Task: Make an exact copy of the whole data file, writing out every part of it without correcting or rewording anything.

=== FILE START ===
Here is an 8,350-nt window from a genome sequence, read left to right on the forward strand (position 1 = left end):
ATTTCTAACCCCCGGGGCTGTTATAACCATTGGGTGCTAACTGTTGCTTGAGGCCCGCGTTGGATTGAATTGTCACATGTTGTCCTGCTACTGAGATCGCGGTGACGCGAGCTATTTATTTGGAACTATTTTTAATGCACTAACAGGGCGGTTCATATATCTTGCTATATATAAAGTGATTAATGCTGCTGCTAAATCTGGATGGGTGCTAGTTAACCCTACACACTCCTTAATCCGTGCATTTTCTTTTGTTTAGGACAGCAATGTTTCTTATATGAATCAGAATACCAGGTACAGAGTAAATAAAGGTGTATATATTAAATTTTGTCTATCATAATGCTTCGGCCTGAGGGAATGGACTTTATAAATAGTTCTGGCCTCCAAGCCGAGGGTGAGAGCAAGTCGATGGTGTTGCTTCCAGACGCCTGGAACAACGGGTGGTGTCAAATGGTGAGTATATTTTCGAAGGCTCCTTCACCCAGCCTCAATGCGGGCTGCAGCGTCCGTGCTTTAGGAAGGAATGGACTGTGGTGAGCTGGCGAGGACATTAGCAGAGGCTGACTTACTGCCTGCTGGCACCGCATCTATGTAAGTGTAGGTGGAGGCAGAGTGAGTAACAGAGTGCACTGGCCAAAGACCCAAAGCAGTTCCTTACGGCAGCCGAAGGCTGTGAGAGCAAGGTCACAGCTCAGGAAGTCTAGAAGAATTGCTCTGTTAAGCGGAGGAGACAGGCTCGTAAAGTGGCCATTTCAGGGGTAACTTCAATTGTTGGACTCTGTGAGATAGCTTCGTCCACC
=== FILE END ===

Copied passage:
Here is an 8,350-nt window from a genome sequence, read left to right on the forward strand (position 1 = left end):
ATTTCTAACCCCCGGGGCTGTTATAACCATTGGGTGCTAACTGTTGCTTGAGGCCCGCGTTGGATTGAATTGTCACATGTTGTCCTGCTACTGAGATCGCGGTGACGCGAGCTATTTATTTGGAACTATTTTTAATGCACTAACAGGGCGGTTCATATATCTTGCTATATATAAAGTGATTAATGCTGCTGCTAAATCTGGATGGGTGCTAGTTAACCCTACACACTCCTTAATCCGTGCATTTTCTTTTGTTTAGGACAGCAATGTTTCTTATATGAATCAGAATACCAGGTACAGAGTAAATAAAGGTGTATATATTAAATTTTGTCTATCATAATGCTTCGGCCTGAGGGAATGGACTTTATAAATAGTTCTGGCCTCCAAGCCGAGGGTGAGAGCAAGTCGATGGTGTTGCTTCCAGACGCCTGGAACAACGGGTGGTGTCAAATGGTGAGTATATTTTCGAAGGCTCCTTCACCCAGCCTCAATGCGGGCTGCAGCGTCCGTGCTTTAGGAAGGAATGGACTGTGGTGAGCTGGCGAGGACATTAGCAGAGGCTGACTTACTGCCTGCTGGCACCGCATCTATGTAAGTGTAGGTGGAGGCAGAGTGAGTAACAGAGTGCACTGGCCAAAGACCCAAAGCAGTTCCTTACGGCAGCCGAAGGCTGTGAGAGCAAGGTCACAGCTCAGGAAGTCTAGAAGAATTGCTCTGTTAAGCGGAGGAGACAGGCTCGTAAAGTGGCCATTTCAGGGGTAACTTCAATTGTTGGACTCTGTGAGATAGCTTCGTCCACC